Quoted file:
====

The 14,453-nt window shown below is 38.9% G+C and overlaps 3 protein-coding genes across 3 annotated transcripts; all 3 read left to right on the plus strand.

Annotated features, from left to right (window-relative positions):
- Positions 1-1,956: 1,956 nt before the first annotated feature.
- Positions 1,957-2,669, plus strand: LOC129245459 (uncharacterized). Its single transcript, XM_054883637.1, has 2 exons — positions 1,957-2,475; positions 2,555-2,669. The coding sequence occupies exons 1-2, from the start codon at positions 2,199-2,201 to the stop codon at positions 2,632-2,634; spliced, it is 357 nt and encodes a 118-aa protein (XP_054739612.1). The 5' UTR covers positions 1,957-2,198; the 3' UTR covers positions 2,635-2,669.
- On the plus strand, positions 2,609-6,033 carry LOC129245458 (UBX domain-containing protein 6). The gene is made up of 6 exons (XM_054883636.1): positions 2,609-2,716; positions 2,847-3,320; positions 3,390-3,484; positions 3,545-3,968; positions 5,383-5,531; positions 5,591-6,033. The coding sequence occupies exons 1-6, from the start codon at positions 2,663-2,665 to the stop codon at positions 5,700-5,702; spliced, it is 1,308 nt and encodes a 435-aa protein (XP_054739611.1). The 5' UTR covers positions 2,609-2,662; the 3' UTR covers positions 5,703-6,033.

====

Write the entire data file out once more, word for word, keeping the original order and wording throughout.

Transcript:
The 14,453-nt window shown below is 38.9% G+C and overlaps 3 protein-coding genes across 3 annotated transcripts; all 3 read left to right on the plus strand.

Annotated features, from left to right (window-relative positions):
- Positions 1-1,956: 1,956 nt before the first annotated feature.
- Positions 1,957-2,669, plus strand: LOC129245459 (uncharacterized). Its single transcript, XM_054883637.1, has 2 exons — positions 1,957-2,475; positions 2,555-2,669. The coding sequence occupies exons 1-2, from the start codon at positions 2,199-2,201 to the stop codon at positions 2,632-2,634; spliced, it is 357 nt and encodes a 118-aa protein (XP_054739612.1). The 5' UTR covers positions 1,957-2,198; the 3' UTR covers positions 2,635-2,669.
- On the plus strand, positions 2,609-6,033 carry LOC129245458 (UBX domain-containing protein 6). The gene is made up of 6 exons (XM_054883636.1): positions 2,609-2,716; positions 2,847-3,320; positions 3,390-3,484; positions 3,545-3,968; positions 5,383-5,531; positions 5,591-6,033. The coding sequence occupies exons 1-6, from the start codon at positions 2,663-2,665 to the stop codon at positions 5,700-5,702; spliced, it is 1,308 nt and encodes a 435-aa protein (XP_054739611.1). The 5' UTR covers positions 2,609-2,662; the 3' UTR covers positions 5,703-6,033.